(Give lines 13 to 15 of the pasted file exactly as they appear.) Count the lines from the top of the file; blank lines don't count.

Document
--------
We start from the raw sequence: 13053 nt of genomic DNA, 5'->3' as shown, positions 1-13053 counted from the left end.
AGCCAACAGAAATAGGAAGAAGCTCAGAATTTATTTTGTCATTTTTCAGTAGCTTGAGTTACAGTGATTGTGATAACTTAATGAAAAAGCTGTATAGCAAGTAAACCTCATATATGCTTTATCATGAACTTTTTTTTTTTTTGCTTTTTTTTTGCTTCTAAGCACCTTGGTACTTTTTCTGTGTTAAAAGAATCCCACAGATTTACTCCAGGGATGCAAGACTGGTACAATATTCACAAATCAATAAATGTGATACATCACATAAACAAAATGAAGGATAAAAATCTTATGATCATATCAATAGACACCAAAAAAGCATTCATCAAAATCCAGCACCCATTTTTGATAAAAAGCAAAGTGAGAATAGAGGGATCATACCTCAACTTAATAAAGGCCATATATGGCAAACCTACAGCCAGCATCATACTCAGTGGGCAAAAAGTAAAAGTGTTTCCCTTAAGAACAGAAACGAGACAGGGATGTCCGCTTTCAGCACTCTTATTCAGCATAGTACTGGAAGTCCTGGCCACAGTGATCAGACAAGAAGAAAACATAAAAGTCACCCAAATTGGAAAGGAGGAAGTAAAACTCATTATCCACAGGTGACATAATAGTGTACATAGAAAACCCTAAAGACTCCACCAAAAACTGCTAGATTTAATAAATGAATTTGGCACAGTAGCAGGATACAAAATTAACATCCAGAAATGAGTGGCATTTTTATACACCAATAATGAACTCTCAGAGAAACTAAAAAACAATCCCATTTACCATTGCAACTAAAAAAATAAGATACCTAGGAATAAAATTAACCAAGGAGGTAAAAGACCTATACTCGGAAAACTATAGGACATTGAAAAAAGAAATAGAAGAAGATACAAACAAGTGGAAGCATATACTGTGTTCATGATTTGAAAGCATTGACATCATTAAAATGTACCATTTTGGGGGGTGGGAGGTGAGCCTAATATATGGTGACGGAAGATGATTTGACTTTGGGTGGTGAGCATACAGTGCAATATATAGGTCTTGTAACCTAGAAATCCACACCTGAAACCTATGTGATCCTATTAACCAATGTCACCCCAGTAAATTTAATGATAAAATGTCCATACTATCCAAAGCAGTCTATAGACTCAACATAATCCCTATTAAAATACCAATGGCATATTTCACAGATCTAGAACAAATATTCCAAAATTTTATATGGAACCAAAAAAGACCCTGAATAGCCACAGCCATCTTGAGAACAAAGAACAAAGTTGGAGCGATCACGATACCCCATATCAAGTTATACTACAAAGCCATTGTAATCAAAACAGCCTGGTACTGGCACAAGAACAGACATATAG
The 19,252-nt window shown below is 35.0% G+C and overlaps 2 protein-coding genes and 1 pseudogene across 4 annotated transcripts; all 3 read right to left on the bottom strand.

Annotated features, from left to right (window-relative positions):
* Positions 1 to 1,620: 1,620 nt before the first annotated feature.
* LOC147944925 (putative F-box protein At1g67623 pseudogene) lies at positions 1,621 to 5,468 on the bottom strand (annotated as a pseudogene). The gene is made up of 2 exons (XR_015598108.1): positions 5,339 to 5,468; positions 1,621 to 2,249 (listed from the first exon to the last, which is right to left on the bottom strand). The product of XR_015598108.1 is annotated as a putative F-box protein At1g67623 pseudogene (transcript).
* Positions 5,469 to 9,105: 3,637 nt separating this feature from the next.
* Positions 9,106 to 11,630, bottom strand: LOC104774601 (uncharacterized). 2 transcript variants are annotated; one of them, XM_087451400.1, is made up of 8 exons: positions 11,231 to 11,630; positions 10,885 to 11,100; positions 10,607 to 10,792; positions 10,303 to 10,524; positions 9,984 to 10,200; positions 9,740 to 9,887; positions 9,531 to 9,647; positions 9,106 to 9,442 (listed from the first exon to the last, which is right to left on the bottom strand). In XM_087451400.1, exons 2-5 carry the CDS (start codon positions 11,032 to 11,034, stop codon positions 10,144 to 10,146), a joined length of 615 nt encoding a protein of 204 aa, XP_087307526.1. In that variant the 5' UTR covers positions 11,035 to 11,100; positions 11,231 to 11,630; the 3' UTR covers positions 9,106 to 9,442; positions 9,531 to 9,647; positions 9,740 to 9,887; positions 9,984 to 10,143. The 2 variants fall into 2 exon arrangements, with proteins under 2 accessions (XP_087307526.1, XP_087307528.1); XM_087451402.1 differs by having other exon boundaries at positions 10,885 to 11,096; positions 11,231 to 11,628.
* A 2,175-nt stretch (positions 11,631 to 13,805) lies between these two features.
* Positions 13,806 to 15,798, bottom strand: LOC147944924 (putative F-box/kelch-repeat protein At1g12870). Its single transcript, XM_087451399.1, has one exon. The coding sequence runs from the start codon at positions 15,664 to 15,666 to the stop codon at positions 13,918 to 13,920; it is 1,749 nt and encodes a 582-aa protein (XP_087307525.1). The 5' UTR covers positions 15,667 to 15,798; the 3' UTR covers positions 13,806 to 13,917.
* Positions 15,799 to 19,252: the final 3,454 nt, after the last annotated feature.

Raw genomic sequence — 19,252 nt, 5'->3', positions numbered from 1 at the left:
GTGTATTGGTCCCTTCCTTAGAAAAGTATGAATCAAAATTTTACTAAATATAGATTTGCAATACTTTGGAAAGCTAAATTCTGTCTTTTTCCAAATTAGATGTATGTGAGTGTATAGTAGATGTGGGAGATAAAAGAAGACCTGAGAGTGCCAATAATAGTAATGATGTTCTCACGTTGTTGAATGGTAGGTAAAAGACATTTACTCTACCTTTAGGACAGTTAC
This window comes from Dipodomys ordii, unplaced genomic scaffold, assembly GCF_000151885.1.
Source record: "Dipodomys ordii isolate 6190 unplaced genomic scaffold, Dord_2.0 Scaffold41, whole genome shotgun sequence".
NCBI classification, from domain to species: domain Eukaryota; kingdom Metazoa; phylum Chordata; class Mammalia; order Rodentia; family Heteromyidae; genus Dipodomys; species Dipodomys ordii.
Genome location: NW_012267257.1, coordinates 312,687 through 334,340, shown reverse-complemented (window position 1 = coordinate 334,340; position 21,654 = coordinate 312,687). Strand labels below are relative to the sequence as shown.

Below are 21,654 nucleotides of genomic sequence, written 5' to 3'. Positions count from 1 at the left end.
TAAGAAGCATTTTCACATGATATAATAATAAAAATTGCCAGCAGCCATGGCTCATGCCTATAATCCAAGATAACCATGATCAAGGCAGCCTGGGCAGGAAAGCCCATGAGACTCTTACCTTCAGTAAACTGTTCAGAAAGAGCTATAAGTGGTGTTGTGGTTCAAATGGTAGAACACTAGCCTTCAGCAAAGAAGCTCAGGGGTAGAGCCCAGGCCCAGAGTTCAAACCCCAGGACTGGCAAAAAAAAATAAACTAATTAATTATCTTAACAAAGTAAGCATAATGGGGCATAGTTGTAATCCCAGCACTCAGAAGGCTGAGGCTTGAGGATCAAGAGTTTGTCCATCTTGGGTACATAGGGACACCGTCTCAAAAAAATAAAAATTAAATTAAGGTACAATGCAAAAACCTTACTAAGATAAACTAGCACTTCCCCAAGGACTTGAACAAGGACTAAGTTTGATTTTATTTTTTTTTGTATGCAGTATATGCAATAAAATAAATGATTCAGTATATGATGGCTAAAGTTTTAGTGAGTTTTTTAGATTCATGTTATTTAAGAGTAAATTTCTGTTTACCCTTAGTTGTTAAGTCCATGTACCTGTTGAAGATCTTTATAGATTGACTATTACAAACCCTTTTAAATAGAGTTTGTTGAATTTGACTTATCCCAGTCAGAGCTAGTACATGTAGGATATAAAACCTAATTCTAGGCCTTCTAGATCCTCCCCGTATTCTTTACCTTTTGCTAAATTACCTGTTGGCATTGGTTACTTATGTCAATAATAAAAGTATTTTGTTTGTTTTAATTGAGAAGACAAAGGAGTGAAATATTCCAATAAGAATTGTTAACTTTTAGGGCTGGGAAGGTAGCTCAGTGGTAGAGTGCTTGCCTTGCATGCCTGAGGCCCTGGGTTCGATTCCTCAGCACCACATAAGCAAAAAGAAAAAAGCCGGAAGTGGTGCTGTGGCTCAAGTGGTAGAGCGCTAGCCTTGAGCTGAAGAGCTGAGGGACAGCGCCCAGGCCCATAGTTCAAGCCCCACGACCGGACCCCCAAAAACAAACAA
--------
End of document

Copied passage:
GTGTATTGGTCCCTTCCTTAGAAAAGTATGAATCAAAATTTTACTAAATATAGATTTGCAATACTTTGGAAAGCTAAATTCTGTCTTTTTCCAAATTAGATGTATGTGAGTGTATAGTAGATGTGGGAGATAAAAGAAGACCTGAGAGTGCCAATAATAGTAATGATGTTCTCACGTTGTTGAATGGTAGGTAAAAGACATTTACTCTACCTTTAGGACAGTTAC
This window comes from Dipodomys ordii, unplaced genomic scaffold, assembly GCF_000151885.1.
Source record: "Dipodomys ordii isolate 6190 unplaced genomic scaffold, Dord_2.0 Scaffold41, whole genome shotgun sequence".